Appeals, Nos. 198 and 199, Oct. T., 1960, from judgment of Court of Quarter Sessions of Philadelphia County, Feb. T., 1959, Nos. 786 and 787, in case of Commonwealth of Pennsylvania v. Anthony Doria. Judgment affirmed.
Sara Duffy, for appellant. Domenick Vitullo, Assistant District Attorney, with him Paul M. Chalfin, First Assistant District Attorney, and Victor H. Blanc, District Attorney, for Commonwealth, appellee.
Before Rhodes, P.j., Gunther, Wright, Woodside, Ervin, Watkins, and Montgomery, JJ.
[ 193 Pa. Super. Page 208]
Anthony N. Doria was tried in the Court of Quarter Sessions of Philadelphia County before Judge CHUDOFF, sitting without a jury, on charges of false pretense and fraudulent conversion. He was convicted on both counts. The court below refused the defendant's motions for arrest of judgment and for a new trial. He was sentenced on the false pretense charge to pay a fine of $150 and costs but on failure to make the required payment on or before August 6, 1960, to undergo imprisonment in the Philadelphia County prison for a term of not less than two months nor more than twenty-three months. A similar sentence was imposed for fraudulent conversion. His appeal to this Court followed.
He contends first, the judgment should be arrested and he should be discharged as the evidence was insufficient to sustain the convictions; and second, that trial errors entitled him to a new trial.
In considering the motion in arrest of judgment, the court must ignore the evidence of the defendant and his witnesses which the judge, sitting as a jury, had the privilege of rejecting and must accept as correct all the evidence which supports the verdict and must draw from the evidence such reasonable inferences as will support the verdict. Com. v. Wright, 383 Pa. 532, 119 A.2d 492 (1956); Com. v. Ornato, 191 Pa. Superior Ct. 581, 159 A.2d 223 (1960).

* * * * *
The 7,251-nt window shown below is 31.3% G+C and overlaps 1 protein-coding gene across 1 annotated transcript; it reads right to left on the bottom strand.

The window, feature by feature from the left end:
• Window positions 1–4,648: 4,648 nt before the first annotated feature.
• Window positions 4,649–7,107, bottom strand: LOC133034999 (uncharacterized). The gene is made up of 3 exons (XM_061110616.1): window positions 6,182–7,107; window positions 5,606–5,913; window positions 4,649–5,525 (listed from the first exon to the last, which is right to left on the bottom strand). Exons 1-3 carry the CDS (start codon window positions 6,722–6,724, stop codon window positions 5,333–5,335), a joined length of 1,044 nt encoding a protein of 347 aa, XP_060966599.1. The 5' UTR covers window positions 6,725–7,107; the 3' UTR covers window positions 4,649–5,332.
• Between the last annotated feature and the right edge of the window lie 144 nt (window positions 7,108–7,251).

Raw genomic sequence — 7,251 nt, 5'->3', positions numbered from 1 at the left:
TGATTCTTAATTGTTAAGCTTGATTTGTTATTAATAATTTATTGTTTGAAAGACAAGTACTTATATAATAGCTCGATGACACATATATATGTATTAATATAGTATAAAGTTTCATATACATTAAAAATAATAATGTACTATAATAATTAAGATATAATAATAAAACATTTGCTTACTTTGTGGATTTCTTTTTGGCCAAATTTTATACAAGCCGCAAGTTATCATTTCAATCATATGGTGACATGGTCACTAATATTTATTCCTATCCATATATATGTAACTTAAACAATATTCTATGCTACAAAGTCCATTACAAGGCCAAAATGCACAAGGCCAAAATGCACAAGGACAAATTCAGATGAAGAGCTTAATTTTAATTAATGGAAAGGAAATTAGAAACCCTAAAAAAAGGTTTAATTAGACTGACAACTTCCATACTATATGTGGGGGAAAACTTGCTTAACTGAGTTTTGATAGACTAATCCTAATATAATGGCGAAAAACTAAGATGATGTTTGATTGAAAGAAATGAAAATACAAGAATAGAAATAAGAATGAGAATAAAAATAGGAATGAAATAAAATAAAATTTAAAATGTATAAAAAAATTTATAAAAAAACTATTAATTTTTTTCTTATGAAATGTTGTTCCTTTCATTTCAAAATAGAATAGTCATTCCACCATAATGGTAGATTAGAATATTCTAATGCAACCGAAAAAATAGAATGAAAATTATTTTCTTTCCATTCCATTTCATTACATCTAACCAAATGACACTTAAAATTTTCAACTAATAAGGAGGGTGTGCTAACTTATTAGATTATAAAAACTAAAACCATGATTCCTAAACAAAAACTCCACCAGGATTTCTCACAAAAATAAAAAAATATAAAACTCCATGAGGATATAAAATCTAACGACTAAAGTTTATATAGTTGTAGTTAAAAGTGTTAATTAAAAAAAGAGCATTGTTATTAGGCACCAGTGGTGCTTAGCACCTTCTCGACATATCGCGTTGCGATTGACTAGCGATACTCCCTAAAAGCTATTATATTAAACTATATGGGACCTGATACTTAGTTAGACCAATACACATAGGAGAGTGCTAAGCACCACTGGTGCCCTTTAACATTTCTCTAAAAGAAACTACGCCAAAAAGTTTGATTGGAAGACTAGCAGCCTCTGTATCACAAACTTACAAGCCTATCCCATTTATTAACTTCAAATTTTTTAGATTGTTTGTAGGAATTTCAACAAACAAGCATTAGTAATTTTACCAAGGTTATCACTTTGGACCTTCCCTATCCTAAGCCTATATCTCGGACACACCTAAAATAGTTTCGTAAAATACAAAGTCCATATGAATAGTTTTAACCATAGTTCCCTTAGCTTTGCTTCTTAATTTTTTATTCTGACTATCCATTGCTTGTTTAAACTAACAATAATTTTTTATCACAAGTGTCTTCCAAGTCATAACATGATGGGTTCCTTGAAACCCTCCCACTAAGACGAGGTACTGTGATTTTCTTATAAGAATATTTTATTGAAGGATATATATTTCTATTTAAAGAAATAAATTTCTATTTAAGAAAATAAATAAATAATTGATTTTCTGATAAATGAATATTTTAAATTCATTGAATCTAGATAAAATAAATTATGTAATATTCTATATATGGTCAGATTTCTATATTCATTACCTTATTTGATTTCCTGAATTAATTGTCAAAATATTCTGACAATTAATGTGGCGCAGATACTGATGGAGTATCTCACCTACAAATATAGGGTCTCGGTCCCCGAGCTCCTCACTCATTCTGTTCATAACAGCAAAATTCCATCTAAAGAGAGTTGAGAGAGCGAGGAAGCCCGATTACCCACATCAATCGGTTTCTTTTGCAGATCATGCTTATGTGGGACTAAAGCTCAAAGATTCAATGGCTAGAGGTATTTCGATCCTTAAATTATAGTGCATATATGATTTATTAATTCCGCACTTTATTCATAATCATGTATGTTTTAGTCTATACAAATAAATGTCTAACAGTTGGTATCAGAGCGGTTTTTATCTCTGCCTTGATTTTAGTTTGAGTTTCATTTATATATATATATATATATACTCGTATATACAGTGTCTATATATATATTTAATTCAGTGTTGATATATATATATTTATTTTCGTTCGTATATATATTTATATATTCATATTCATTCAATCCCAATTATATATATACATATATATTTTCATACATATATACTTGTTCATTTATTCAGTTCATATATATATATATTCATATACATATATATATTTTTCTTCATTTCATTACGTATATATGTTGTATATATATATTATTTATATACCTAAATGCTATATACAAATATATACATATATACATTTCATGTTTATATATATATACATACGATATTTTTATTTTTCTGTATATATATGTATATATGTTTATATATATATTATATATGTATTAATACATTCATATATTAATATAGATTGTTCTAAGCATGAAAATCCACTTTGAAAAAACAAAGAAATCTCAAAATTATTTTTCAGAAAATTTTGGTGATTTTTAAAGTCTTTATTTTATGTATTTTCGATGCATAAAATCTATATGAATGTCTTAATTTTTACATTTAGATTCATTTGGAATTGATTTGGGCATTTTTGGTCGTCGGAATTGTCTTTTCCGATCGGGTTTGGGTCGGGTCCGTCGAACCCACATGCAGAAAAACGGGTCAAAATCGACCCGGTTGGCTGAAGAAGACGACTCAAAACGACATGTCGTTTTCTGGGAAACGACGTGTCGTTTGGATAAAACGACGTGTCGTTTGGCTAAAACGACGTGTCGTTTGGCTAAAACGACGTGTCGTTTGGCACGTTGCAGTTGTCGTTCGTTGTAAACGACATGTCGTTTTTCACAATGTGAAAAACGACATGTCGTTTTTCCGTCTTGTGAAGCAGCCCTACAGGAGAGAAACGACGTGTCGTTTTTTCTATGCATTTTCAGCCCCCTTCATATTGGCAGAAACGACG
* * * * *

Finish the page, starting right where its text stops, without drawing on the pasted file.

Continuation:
Doria was convicted of violation of Section 836, the Act of June 24, 1939, P.L. 872, as amended, 18 PS § 4836, which provides as follows: "Whoever, by any false pretense, obtains the signature of any person to
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any written instrument, or obtains from any other person any chattel, money, or valuable security, with intent to cheat and defraud any person of the same, or being an officer, manager, agent, employe of or in any way interested in any person, by false pretense, knowingly and with intent to defraud, procures, obtains, or aids, assists, or abets in obtaining from any other person, any chattels, moneys, or valuable securities for such person of which he is an officer, manager, agent, employe or in which he is in any way interested, is guilty of a felony, ..."
To bring any case within the provisions of the above section there must be found to co-exist three separate elements: A false pretense, as a false assertion of existing fact; (2) obtaining property or something of value thereby; (3) an intent to defraud. Com. v. Hancock, 177 Pa. Superior Ct. 585, 112 A.2d 407 (1955).
There was evidence to support a finding that Doria was guilty of cheating by false pretense. Doria on August 3, 1958, went to Mr. Yassky's place of business and represented to him that he had purchased a property for One Hundred Ten Thousand ($110,000) Dollars and had resold it for One Hundred Twenty-five Thousand ($125,000) Dollars. However, Doria did not specify any particular property because, as stated to Mr. Yassky, he wanted it to be kept a secret until it was closed. However, Mr. Doria stated that in order to complete the purchase of the property he was short Five Thousand ($5,000) Dollars and in turn offered Mr. Yassky a partnership in the venture should he supply the funds. ...